AT THE EDGE of Sukma, along a road that leads to Konta, lies a mosque. Until some years ago, locals described it as the border between government- controlled territory and ‘their’ area. This third-person plural refers to the domain of Maoists, who at one point controlled a large swathe of territory in the Bastar region of mineral-rich Chhattisgarh state. Since then, things have changed. A cemented road now connects the 75-kilometre distance, reducing travel time from an unbelievable seven- odd hours to a mere one hour. Built of square concrete blocks, the road is now virtually Maoist-proof: even if it is blown up by explosives, the destroyed portion can quickly be relaid within a couple of days.
The story of this civil engineering marvel is, of course, mundane for people in most parts of India. In south Chhattisgarh, it is a strong statement of political will. After almost a decade of struggling with contractors being scared away, equipment burnt to ash by insurgents and the literal powerlessness of the government, the road is finally ready for use and incidents of Maoist violence along the highway have gone down dramatically. One may think that it is a moot point whether the road led to a reduction in violence or if violence was first tamed by giving government-protection to contractors, allowing the road to be built in the first place.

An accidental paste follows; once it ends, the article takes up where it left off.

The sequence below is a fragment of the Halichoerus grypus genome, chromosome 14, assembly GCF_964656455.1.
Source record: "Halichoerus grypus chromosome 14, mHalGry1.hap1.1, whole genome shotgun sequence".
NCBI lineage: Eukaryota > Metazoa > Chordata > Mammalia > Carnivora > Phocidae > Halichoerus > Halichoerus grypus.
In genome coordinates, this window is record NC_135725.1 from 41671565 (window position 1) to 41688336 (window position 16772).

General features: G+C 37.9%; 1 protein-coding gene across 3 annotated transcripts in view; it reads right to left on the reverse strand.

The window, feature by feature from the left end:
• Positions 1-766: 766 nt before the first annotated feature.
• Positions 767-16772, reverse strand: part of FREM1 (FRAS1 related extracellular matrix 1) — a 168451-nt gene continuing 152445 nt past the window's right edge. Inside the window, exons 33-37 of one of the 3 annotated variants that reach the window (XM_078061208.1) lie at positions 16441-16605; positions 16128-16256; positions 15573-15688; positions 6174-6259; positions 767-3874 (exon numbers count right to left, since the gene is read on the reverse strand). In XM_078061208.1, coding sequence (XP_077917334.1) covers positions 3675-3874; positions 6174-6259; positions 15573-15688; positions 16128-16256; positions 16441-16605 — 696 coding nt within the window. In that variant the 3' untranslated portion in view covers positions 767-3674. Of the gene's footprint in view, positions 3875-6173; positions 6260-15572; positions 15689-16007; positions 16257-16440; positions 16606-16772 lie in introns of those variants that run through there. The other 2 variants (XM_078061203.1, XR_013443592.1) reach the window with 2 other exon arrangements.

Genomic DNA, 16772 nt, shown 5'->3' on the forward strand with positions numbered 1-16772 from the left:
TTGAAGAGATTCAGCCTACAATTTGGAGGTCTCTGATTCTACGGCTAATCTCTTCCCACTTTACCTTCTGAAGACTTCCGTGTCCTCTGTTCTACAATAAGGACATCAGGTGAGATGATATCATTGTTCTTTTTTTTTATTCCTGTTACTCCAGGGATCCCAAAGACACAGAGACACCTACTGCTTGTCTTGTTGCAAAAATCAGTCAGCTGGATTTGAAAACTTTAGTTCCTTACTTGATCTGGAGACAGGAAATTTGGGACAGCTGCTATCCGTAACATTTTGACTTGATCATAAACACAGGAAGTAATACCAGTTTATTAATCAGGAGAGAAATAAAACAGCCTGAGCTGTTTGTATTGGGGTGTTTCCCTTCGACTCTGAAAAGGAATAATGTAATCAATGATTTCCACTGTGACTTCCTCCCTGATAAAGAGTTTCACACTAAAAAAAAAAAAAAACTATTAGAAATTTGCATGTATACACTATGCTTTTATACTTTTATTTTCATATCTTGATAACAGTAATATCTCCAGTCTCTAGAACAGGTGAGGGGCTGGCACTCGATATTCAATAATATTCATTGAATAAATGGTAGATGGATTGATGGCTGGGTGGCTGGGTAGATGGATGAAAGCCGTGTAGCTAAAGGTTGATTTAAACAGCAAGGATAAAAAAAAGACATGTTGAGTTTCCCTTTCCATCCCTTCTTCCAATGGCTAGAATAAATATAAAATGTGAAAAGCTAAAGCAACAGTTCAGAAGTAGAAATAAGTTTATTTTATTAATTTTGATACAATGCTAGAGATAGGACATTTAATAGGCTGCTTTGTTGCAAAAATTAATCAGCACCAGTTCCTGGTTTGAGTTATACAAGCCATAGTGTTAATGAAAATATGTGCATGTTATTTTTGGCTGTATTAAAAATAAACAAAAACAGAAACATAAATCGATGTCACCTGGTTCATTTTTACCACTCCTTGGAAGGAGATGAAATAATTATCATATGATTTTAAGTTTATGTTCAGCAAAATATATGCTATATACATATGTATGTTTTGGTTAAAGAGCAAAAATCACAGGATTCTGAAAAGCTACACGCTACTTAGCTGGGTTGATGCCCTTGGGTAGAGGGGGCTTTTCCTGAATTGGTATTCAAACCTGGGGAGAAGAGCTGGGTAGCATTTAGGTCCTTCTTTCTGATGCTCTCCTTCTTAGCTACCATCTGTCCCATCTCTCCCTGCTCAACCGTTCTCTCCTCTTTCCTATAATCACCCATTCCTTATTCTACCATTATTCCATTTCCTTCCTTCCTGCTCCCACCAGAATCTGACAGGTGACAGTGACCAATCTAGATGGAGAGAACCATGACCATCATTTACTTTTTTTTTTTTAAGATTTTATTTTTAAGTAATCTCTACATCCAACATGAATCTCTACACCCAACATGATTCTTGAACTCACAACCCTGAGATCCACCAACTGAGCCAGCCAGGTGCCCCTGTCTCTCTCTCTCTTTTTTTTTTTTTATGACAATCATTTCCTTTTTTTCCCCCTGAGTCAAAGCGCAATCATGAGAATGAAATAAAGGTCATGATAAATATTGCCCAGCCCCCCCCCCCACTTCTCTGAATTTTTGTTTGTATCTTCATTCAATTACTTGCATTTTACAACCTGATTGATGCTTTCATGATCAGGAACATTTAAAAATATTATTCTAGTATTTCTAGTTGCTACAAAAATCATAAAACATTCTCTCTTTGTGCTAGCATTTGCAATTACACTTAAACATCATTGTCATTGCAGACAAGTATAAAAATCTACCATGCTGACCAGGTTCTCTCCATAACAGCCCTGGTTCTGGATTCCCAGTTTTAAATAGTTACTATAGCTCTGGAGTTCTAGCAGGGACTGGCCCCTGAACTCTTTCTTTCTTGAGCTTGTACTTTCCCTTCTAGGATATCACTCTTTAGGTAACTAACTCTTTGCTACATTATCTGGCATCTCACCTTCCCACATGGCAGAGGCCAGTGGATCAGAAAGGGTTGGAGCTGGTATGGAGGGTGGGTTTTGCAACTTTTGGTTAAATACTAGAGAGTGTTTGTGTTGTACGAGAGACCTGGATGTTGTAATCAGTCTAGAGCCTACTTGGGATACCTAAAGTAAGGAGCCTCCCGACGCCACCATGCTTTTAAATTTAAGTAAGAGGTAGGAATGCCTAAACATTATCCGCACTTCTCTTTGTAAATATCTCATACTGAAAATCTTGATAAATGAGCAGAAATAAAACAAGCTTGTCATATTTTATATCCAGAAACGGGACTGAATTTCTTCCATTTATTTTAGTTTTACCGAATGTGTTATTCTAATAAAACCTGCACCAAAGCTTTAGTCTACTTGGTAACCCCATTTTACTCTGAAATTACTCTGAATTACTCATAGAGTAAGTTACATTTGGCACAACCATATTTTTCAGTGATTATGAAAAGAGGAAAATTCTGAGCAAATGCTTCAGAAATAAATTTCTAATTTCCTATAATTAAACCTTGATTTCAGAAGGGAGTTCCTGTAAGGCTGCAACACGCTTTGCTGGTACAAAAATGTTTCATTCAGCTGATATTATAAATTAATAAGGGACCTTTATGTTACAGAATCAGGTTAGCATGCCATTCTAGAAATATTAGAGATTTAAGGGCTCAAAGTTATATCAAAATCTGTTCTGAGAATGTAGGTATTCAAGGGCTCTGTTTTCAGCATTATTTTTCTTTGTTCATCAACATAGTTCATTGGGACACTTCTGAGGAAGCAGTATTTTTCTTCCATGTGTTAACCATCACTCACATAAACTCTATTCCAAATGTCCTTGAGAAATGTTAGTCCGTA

In academic literature, it is a ‘guns versus butter’ question, or, if one is an ‘academic-cum-activist’ of a certain persuasion, a life-and- death one. The academic literature bears these marks vividly. On one hand are academics who look at big questions like injustice and government violence that fuel violent insurgency. On the other are scholars who parse the nuts and bolts of data and try to answer questions like how ordinary people behave in insurgency, the cause and effect sequences between economic growth or deprivation and violence, and how people pick sides—the government or the rebels—in conflict situations.